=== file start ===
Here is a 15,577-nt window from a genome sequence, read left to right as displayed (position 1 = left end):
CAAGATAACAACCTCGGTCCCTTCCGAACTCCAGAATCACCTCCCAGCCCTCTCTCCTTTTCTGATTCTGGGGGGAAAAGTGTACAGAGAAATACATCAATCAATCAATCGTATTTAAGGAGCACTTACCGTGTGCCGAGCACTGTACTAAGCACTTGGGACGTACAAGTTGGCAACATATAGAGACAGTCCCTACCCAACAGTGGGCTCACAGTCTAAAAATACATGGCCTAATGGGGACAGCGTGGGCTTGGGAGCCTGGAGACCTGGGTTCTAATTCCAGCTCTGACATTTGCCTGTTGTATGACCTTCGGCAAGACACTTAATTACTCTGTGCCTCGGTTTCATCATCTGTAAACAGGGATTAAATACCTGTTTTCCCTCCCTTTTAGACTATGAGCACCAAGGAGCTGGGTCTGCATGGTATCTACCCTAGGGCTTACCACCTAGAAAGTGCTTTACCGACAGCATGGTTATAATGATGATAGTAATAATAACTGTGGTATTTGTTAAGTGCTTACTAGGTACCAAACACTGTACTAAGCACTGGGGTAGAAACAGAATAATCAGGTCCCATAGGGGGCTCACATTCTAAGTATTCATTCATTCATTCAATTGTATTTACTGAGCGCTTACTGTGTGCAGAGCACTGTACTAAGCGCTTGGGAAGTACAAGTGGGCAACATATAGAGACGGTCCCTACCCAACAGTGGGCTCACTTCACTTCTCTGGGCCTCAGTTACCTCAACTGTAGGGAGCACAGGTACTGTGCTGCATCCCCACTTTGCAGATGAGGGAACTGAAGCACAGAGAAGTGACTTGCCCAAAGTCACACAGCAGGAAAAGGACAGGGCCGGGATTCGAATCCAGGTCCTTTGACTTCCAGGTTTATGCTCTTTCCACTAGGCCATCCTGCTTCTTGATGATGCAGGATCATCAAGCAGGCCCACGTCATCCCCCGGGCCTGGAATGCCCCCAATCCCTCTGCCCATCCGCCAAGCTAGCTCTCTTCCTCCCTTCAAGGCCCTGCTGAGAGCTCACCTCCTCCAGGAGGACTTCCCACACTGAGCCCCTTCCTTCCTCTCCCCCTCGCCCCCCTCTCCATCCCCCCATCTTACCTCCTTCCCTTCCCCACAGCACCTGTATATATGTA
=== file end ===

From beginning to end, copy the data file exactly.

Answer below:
Here is a 15,577-nt window from a genome sequence, read left to right as displayed (position 1 = left end):
CAAGATAACAACCTCGGTCCCTTCCGAACTCCAGAATCACCTCCCAGCCCTCTCTCCTTTTCTGATTCTGGGGGGAAAAGTGTACAGAGAAATACATCAATCAATCAATCGTATTTAAGGAGCACTTACCGTGTGCCGAGCACTGTACTAAGCACTTGGGACGTACAAGTTGGCAACATATAGAGACAGTCCCTACCCAACAGTGGGCTCACAGTCTAAAAATACATGGCCTAATGGGGACAGCGTGGGCTTGGGAGCCTGGAGACCTGGGTTCTAATTCCAGCTCTGACATTTGCCTGTTGTATGACCTTCGGCAAGACACTTAATTACTCTGTGCCTCGGTTTCATCATCTGTAAACAGGGATTAAATACCTGTTTTCCCTCCCTTTTAGACTATGAGCACCAAGGAGCTGGGTCTGCATGGTATCTACCCTAGGGCTTACCACCTAGAAAGTGCTTTACCGACAGCATGGTTATAATGATGATAGTAATAATAACTGTGGTATTTGTTAAGTGCTTACTAGGTACCAAACACTGTACTAAGCACTGGGGTAGAAACAGAATAATCAGGTCCCATAGGGGGCTCACATTCTAAGTATTCATTCATTCATTCAATTGTATTTACTGAGCGCTTACTGTGTGCAGAGCACTGTACTAAGCGCTTGGGAAGTACAAGTGGGCAACATATAGAGACGGTCCCTACCCAACAGTGGGCTCACTTCACTTCTCTGGGCCTCAGTTACCTCAACTGTAGGGAGCACAGGTACTGTGCTGCATCCCCACTTTGCAGATGAGGGAACTGAAGCACAGAGAAGTGACTTGCCCAAAGTCACACAGCAGGAAAAGGACAGGGCCGGGATTCGAATCCAGGTCCTTTGACTTCCAGGTTTATGCTCTTTCCACTAGGCCATCCTGCTTCTTGATGATGCAGGATCATCAAGCAGGCCCACGTCATCCCCCGGGCCTGGAATGCCCCCAATCCCTCTGCCCATCCGCCAAGCTAGCTCTCTTCCTCCCTTCAAGGCCCTGCTGAGAGCTCACCTCCTCCAGGAGGACTTCCCACACTGAGCCCCTTCCTTCCTCTCCCCCTCGCCCCCCTCTCCATCCCCCCATCTTACCTCCTTCCCTTCCCCACAGCACCTGTATATATGTA